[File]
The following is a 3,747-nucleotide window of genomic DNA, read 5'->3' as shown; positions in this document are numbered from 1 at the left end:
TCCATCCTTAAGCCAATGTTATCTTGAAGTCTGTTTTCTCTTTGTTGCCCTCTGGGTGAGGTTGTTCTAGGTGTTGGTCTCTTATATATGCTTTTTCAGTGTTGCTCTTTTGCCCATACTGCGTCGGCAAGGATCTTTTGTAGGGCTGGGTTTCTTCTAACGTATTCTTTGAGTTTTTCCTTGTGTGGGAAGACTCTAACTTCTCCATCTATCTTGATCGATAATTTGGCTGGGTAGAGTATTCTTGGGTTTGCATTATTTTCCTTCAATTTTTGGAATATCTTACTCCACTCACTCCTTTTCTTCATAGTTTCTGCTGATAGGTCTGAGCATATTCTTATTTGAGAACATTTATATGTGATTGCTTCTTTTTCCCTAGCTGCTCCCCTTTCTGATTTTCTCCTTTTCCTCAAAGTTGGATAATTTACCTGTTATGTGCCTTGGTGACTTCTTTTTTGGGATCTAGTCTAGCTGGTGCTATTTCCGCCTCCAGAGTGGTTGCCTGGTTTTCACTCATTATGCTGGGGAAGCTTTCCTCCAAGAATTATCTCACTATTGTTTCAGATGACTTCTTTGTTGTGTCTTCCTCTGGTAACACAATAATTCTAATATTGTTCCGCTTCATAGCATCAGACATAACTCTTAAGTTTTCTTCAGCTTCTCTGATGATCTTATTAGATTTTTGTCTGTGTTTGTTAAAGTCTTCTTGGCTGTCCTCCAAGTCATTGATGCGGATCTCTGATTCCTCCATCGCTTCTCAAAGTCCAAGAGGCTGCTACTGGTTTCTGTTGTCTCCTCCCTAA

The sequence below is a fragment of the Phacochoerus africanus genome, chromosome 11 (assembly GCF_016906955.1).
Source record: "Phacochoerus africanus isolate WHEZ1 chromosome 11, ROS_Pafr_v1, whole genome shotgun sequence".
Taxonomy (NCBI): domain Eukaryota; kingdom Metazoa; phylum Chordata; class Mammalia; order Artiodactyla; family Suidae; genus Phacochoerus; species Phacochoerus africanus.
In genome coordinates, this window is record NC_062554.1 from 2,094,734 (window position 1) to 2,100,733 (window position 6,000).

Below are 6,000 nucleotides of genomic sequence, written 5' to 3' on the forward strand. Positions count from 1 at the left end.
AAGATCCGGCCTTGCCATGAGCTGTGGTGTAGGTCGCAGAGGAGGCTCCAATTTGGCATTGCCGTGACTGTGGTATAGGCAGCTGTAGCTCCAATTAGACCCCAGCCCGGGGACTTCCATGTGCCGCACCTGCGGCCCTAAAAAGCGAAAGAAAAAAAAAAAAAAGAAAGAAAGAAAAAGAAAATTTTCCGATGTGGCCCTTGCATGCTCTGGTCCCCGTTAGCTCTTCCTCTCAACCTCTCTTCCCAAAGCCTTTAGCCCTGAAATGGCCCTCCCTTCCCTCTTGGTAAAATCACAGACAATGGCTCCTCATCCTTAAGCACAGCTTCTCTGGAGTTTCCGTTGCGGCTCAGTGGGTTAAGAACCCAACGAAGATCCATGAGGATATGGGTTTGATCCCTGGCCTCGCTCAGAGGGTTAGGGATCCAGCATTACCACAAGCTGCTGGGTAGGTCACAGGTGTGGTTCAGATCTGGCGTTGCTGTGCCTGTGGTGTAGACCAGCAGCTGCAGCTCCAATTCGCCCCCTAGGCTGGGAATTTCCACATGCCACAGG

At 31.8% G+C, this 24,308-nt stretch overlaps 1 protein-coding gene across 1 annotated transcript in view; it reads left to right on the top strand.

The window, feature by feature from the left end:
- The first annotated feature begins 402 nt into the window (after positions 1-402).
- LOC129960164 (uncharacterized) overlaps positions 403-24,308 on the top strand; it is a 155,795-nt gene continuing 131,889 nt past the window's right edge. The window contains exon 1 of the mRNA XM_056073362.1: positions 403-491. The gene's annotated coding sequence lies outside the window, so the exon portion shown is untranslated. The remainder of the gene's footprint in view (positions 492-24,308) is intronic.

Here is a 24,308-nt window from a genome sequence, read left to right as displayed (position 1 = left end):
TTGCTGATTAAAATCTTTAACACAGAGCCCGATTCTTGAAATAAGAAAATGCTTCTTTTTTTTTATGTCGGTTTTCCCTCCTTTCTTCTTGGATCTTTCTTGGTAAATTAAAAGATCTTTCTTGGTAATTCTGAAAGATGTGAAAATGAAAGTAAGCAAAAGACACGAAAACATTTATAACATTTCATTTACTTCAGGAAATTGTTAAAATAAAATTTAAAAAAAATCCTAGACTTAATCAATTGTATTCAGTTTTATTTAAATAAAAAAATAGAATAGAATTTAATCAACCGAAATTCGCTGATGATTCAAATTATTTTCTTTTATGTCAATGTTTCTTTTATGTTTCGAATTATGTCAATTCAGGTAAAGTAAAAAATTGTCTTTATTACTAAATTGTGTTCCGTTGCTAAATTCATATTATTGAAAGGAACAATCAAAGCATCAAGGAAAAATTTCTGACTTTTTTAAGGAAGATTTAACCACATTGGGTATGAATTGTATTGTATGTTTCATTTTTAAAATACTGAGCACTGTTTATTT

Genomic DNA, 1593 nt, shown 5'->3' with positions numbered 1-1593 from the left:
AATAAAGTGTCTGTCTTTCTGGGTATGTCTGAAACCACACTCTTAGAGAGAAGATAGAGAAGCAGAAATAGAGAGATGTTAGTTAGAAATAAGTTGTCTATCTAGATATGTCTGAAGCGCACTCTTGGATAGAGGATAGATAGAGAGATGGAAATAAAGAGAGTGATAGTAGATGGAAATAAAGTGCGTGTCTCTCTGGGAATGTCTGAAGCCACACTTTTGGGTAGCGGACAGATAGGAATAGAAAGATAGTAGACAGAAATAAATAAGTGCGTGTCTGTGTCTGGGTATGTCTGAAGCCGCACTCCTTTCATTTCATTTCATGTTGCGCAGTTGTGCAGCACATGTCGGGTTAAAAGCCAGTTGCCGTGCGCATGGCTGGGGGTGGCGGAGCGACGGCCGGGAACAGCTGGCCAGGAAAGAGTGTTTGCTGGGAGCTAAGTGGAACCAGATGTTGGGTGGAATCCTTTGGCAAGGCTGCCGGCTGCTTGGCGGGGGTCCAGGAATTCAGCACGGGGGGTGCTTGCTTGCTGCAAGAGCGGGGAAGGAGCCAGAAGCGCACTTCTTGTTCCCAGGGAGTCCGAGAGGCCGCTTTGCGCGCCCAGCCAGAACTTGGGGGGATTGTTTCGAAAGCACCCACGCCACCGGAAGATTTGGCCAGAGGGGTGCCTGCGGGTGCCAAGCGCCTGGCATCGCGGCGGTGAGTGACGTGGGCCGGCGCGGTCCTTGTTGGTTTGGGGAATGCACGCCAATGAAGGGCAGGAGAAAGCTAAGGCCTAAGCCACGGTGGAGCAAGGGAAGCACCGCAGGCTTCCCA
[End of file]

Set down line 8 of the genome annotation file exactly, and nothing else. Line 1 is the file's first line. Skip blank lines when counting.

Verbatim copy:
AAGATCCGGCCTTGCCATGAGCTGTGGTGTAGGTCGCAGAGGAGGCTCCAATTTGGCATTGCCGTGACTGTGGTATAGGCAGCTGTAGCTCCAATTAGACCCCAGCCCGGGGACTTCCATGTGCCGCACCTGCGGCCCTAAAAAGCGAAAGAAAAAAAAAAAAAAGAAAGAAAGAAAAAGAAAATTTTCCGATGTGGCCCTTGCATGCTCTGGTCCCCGTTAGCTCTTCCTCTCAACCTCTCTTCCCAAAGCCTTTAGCCCTGAAATGGCCCTCCCTTCCCTCTTGGTAAAATCACAGACAATGGCTCCTCATCCTTAAGCACAGCTTCTCTGGAGTTTCCGTTGCGGCTCAGTGGGTTAAGAACCCAACGAAGATCCATGAGGATATGGGTTTGATCCCTGGCCTCGCTCAGAGGGTTAGGGATCCAGCATTACCACAAGCTGCTGGGTAGGTCACAGGTGTGGTTCAGATCTGGCGTTGCTGTGCCTGTGGTGTAGACCAGCAGCTGCAGCTCCAATTCGCCCCCTAGGCTGGGAATTTCCACATGCCACAGG